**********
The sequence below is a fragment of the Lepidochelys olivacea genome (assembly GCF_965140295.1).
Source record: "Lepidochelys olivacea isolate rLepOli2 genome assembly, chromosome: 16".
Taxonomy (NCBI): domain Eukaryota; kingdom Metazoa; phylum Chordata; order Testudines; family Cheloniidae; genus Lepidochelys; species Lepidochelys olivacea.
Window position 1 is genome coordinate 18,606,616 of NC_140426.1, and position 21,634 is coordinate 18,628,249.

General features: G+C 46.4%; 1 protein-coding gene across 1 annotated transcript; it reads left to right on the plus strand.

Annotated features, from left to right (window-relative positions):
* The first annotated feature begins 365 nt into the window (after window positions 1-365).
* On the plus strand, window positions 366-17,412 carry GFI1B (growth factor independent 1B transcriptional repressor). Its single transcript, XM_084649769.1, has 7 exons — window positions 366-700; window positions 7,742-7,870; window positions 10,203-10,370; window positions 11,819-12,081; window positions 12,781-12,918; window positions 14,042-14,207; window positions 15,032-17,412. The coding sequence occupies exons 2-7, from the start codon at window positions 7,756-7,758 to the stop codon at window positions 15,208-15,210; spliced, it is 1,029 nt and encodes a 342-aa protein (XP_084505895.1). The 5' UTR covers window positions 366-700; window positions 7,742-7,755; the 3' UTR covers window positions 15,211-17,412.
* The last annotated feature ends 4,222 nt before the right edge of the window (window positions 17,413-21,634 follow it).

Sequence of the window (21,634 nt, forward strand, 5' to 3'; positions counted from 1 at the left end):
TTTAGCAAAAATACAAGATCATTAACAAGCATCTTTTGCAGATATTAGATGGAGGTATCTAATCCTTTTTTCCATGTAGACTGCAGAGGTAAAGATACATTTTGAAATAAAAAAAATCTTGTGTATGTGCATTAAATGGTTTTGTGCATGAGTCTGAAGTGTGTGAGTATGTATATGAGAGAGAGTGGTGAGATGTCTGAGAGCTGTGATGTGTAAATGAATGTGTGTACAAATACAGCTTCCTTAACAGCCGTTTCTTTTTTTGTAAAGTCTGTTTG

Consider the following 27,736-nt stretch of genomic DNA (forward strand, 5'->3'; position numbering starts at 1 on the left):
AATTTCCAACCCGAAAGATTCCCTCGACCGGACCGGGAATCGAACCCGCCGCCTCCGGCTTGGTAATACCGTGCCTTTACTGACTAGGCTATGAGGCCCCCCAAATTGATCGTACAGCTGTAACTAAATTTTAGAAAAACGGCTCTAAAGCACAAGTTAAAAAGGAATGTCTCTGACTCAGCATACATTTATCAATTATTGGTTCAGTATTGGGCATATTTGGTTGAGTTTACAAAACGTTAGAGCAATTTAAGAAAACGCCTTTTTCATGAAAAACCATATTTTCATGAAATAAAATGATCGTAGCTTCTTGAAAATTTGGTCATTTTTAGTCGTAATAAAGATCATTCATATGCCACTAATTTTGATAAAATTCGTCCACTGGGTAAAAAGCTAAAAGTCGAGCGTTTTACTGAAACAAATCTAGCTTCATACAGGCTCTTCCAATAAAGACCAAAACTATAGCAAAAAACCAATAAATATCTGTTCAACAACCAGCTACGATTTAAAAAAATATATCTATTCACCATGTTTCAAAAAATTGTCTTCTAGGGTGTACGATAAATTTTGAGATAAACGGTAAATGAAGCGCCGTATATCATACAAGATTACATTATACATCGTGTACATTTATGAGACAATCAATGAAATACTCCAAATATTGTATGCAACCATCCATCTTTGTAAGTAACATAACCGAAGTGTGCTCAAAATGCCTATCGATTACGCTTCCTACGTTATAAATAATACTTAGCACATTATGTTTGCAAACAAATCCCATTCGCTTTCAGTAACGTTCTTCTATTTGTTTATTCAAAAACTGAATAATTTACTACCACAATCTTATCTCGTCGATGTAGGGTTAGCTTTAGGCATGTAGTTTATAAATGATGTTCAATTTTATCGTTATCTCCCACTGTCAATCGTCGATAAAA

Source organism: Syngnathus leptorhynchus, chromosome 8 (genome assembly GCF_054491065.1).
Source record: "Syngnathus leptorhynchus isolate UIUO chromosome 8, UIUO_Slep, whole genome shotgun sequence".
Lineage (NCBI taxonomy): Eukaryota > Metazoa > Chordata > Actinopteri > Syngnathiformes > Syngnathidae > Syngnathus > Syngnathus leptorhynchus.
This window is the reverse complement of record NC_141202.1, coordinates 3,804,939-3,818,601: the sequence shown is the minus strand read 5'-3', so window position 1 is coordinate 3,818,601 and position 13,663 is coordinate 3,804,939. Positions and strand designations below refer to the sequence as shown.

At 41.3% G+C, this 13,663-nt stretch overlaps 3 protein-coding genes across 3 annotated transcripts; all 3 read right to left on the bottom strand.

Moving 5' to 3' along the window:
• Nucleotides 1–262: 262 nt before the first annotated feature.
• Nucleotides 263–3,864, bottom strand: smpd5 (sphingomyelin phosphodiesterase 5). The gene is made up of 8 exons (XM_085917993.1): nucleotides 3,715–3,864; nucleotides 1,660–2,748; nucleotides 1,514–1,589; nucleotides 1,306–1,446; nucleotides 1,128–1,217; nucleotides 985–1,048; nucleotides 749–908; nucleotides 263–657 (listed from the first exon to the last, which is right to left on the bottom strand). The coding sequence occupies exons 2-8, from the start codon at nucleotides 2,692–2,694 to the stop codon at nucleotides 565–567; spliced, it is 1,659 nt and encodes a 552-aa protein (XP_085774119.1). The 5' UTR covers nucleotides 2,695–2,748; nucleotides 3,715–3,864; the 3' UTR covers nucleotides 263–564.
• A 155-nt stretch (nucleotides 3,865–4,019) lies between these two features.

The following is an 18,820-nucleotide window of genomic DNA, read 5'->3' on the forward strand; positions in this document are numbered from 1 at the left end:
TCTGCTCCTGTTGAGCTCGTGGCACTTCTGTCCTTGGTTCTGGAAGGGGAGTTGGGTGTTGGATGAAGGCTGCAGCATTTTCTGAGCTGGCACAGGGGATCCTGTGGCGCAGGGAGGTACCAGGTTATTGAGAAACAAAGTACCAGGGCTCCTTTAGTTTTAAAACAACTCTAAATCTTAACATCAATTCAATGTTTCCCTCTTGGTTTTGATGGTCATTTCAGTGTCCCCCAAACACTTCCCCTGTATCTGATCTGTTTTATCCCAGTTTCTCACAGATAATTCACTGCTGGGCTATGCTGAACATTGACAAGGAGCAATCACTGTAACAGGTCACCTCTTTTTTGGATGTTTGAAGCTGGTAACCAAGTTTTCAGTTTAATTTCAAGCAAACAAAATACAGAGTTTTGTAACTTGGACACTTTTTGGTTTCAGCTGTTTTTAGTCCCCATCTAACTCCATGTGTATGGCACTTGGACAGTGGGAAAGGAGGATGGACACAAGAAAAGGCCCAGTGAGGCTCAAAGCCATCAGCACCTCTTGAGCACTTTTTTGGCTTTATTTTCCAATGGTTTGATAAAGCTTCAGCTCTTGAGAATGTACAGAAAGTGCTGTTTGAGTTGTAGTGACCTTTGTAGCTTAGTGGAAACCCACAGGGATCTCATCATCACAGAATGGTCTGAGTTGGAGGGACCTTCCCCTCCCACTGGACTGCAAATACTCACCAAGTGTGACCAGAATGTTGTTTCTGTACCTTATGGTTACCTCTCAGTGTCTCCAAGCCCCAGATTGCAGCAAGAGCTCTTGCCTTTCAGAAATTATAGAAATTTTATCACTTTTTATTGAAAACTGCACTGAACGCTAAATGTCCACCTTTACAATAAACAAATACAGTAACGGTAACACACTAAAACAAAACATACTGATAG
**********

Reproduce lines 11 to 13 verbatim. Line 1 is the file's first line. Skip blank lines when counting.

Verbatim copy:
TTTAGCAAAAATACAAGATCATTAACAAGCATCTTTTGCAGATATTAGATGGAGGTATCTAATCCTTTTTTCCATGTAGACTGCAGAGGTAAAGATACATTTTGAAATAAAAAAAATCTTGTGTATGTGCATTAAATGGTTTTGTGCATGAGTCTGAAGTGTGTGAGTATGTATATGAGAGAGAGTGGTGAGATGTCTGAGAGCTGTGATGTGTAAATGAATGTGTGTACAAATACAGCTTCCTTAACAGCCGTTTCTTTTTTTGTAAAGTCTGTTTG

Consider the following 27,736-nt stretch of genomic DNA (forward strand, 5'->3'; position numbering starts at 1 on the left):
AATTTCCAACCCGAAAGATTCCCTCGACCGGACCGGGAATCGAACCCGCCGCCTCCGGCTTGGTAATACCGTGCCTTTACTGACTAGGCTATGAGGCCCCCCAAATTGATCGTACAGCTGTAACTAAATTTTAGAAAAACGGCTCTAAAGCACAAGTTAAAAAGGAATGTCTCTGACTCAGCATACATTTATCAATTATTGGTTCAGTATTGGGCATATTTGGTTGAGTTTACAAAACGTTAGAGCAATTTAAGAAAACGCCTTTTTCATGAAAAACCATATTTTCATGAAATAAAATGATCGTAGCTTCTTGAAAATTTGGTCATTTTTAGTCGTAATAAAGATCATTCATATGCCACTAATTTTGATAAAATTCGTCCACTGGGTAAAAAGCTAAAAGTCGAGCGTTTTACTGAAACAAATCTAGCTTCATACAGGCTCTTCCAATAAAGACCAAAACTATAGCAAAAAACCAATAAATATCTGTTCAACAACCAGCTACGATTTAAAAAAATATATCTATTCACCATGTTTCAAAAAATTGTCTTCTAGGGTGTACGATAAATTTTGAGATAAACGGTAAATGAAGCGCCGTATATCATACAAGATTACATTATACATCGTGTACATTTATGAGACAATCAATGAAATACTCCAAATATTGTATGCAACCATCCATCTTTGTAAGTAACATAACCGAAGTGTGCTCAAAATGCCTATCGATTACGCTTCCTACGTTATAAATAATACTTAGCACATTATGTTTGCAAACAAATCCCATTCGCTTTCAGTAACGTTCTTCTATTTGTTTATTCAAAAACTGAATAATTTACTACCACAATCTTATCTCGTCGATGTAGGGTTAGCTTTAGGCATGTAGTTTATAAATGATGTTCAATTTTATCGTTATCTCCCACTGTCAATCGTCGATAAAA